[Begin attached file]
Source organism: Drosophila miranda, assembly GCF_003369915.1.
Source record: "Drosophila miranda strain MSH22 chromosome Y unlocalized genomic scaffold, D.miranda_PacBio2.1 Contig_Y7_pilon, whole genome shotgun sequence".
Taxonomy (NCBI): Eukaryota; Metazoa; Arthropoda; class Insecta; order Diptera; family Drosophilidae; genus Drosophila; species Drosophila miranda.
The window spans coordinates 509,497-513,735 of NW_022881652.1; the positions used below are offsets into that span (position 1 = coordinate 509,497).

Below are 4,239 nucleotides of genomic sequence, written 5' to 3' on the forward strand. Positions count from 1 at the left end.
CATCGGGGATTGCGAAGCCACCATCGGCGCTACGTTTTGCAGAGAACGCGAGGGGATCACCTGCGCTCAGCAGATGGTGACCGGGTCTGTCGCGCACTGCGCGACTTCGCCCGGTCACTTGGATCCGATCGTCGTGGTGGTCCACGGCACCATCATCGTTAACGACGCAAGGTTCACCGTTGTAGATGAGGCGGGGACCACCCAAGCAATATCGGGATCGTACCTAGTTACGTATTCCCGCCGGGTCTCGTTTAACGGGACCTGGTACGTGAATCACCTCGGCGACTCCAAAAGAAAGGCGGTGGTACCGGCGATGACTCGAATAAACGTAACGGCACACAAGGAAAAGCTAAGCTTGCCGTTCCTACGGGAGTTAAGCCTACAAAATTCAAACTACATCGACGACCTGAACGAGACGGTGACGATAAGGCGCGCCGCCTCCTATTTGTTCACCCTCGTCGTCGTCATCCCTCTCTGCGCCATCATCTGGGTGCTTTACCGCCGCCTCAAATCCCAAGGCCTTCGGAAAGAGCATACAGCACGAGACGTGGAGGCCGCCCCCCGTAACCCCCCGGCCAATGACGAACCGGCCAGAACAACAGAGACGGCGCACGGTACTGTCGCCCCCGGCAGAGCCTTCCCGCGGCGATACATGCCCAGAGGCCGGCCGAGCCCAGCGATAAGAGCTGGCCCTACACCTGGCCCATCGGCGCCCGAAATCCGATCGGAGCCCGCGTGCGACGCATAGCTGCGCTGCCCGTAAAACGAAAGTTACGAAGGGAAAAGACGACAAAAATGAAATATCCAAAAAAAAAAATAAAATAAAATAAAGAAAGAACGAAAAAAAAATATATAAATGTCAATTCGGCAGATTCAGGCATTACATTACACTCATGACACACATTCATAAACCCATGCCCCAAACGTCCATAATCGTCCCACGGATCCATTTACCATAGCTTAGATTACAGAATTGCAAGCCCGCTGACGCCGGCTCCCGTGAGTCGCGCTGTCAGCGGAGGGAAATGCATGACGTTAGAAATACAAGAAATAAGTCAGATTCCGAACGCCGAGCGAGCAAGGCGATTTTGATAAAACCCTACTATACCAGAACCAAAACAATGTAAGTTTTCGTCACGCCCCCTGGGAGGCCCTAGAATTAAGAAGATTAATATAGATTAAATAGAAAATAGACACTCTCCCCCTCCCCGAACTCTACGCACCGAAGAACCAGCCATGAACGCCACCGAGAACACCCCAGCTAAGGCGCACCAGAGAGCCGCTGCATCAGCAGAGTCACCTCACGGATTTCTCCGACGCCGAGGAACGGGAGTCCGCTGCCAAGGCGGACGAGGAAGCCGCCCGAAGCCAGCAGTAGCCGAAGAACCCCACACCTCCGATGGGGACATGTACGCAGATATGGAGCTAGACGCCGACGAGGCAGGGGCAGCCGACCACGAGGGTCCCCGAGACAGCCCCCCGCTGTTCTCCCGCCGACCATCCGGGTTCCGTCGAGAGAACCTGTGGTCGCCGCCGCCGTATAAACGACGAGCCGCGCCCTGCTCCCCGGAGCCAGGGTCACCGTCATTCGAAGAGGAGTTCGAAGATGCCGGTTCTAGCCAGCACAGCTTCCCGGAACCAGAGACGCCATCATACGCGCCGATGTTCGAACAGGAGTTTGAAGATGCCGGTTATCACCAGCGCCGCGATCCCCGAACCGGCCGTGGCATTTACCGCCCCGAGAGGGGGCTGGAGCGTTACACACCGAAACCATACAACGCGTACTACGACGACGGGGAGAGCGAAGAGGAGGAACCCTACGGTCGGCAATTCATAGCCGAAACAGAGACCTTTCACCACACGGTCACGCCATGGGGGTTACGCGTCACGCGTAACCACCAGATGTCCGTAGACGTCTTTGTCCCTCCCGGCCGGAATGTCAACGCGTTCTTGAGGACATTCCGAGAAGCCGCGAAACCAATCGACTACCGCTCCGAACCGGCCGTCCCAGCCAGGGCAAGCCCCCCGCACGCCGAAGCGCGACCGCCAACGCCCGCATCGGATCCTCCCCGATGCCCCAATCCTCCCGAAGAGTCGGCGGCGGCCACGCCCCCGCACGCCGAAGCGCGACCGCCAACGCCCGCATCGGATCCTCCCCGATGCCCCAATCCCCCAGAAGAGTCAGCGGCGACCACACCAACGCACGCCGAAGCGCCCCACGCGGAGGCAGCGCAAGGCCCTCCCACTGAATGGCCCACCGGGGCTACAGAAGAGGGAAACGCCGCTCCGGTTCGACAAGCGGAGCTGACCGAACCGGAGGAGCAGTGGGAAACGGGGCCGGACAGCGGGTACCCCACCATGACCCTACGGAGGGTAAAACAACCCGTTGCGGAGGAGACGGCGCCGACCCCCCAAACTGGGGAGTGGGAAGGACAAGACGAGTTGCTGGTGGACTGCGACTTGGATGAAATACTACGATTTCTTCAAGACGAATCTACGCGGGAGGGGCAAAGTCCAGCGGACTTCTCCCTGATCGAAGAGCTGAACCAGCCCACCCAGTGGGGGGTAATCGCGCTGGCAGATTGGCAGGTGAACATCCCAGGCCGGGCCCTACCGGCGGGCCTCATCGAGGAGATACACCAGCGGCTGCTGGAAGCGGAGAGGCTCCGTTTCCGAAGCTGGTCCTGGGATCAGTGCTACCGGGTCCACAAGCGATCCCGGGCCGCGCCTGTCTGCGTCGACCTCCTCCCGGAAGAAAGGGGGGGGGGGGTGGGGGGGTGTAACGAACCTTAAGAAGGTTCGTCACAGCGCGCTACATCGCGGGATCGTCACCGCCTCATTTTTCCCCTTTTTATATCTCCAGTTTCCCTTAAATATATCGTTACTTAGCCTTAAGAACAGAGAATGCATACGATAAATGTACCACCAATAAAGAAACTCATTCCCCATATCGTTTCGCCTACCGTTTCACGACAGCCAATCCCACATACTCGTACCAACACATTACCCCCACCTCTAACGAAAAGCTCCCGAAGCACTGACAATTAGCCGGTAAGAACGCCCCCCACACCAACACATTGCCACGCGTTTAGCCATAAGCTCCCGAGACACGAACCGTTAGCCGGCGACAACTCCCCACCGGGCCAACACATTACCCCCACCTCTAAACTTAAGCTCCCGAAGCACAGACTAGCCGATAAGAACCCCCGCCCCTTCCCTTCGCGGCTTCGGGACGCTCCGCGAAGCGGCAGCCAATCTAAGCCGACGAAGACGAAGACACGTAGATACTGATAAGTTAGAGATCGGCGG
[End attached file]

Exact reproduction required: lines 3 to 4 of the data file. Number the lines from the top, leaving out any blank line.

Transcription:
Taxonomy (NCBI): Eukaryota; Metazoa; Arthropoda; class Insecta; order Diptera; family Drosophilidae; genus Drosophila; species Drosophila miranda.
The window spans coordinates 509,497-513,735 of NW_022881652.1; the positions used below are offsets into that span (position 1 = coordinate 509,497).